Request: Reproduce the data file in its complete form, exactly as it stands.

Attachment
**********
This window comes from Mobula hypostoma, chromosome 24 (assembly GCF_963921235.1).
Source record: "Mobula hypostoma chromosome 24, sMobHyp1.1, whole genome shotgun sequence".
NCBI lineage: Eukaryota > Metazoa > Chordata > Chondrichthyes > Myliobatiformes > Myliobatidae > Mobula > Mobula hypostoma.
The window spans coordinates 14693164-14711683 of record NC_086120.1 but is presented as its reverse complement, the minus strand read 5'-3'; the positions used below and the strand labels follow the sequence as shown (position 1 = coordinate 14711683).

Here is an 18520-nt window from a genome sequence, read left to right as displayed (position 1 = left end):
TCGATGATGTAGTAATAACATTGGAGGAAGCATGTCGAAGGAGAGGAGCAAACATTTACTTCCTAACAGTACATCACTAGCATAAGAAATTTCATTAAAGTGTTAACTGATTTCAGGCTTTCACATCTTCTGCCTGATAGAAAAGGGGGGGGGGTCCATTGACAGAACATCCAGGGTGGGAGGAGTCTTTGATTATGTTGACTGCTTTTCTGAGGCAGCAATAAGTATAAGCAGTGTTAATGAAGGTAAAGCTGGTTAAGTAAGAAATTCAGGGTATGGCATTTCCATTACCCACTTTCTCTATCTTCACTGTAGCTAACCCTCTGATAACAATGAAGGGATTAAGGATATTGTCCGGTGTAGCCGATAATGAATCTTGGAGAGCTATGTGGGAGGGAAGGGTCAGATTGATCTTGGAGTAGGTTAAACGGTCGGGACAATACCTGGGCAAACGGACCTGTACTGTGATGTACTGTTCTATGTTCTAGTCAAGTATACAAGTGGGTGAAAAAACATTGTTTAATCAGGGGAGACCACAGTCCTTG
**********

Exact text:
This window comes from Mobula hypostoma, chromosome 24 (assembly GCF_963921235.1).
Source record: "Mobula hypostoma chromosome 24, sMobHyp1.1, whole genome shotgun sequence".
NCBI lineage: Eukaryota > Metazoa > Chordata > Chondrichthyes > Myliobatiformes > Myliobatidae > Mobula > Mobula hypostoma.
The window spans coordinates 14693164-14711683 of record NC_086120.1 but is presented as its reverse complement, the minus strand read 5'-3'; the positions used below and the strand labels follow the sequence as shown (position 1 = coordinate 14711683).

Here is an 18520-nt window from a genome sequence, read left to right as displayed (position 1 = left end):
TCGATGATGTAGTAATAACATTGGAGGAAGCATGTCGAAGGAGAGGAGCAAACATTTACTTCCTAACAGTACATCACTAGCATAAGAAATTTCATTAAAGTGTTAACTGATTTCAGGCTTTCACATCTTCTGCCTGATAGAAAAGGGGGGGGGGTCCATTGACAGAACATCCAGGGTGGGAGGAGTCTTTGATTATGTTGACTGCTTTTCTGAGGCAGCAATAAGTATAAGCAGTGTTAATGAAGGTAAAGCTGGTTAAGTAAGAAATTCAGGGTATGGCATTTCCATTACCCACTTTCTCTATCTTCACTGTAGCTAACCCTCTGATAACAATGAAGGGATTAAGGATATTGTCCGGTGTAGCCGATAATGAATCTTGGAGAGCTATGTGGGAGGGAAGGGTCAGATTGATCTTGGAGTAGGTTAAACGGTCGGGACAATACCTGGGCAAACGGACCTGTACTGTGATGTACTGTTCTATGTTCTAGTCAAGTATACAAGTGGGTGAAAAAACATTGTTTAATCAGGGGAGACCACAGTCCTTG